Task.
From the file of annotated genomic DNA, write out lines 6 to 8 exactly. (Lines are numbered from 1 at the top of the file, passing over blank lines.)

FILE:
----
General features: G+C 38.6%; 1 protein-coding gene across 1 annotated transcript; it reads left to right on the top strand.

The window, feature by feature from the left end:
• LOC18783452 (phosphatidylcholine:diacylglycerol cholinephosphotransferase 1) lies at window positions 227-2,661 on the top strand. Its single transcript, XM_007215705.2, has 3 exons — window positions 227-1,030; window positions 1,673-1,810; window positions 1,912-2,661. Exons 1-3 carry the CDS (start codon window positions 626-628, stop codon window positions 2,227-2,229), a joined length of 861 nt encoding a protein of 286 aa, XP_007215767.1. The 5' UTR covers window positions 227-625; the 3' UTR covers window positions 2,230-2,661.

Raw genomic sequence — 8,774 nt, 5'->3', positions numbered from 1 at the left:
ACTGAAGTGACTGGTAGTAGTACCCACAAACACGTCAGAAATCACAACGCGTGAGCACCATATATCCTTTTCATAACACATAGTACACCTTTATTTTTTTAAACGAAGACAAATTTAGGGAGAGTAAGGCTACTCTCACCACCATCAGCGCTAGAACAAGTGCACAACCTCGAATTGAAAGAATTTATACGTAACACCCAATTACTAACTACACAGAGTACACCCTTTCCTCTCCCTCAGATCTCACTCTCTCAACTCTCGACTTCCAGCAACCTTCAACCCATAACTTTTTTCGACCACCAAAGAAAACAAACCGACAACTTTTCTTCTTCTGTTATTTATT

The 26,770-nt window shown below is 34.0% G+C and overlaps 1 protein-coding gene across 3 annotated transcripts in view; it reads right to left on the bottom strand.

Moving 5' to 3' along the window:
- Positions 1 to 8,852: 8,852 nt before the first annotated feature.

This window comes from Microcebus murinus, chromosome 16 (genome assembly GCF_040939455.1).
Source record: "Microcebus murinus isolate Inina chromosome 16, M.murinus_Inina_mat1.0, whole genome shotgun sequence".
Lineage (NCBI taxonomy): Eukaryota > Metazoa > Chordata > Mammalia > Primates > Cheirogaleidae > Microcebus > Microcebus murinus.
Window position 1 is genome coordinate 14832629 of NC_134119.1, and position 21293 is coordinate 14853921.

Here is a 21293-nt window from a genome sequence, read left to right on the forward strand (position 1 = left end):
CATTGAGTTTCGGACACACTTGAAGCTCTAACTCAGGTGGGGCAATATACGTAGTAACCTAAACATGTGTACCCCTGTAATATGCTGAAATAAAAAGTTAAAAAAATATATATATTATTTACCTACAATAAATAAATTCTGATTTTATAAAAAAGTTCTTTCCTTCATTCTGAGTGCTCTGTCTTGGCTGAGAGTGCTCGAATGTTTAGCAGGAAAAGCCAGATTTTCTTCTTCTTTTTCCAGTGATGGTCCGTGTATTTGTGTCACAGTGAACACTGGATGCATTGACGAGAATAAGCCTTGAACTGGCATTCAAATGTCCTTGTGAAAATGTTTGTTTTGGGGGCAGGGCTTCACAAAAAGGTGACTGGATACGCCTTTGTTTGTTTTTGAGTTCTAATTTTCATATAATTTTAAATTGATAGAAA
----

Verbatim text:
The 26,770-nt window shown below is 34.0% G+C and overlaps 1 protein-coding gene across 3 annotated transcripts in view; it reads right to left on the bottom strand.

Moving 5' to 3' along the window:
- Positions 1 to 8,852: 8,852 nt before the first annotated feature.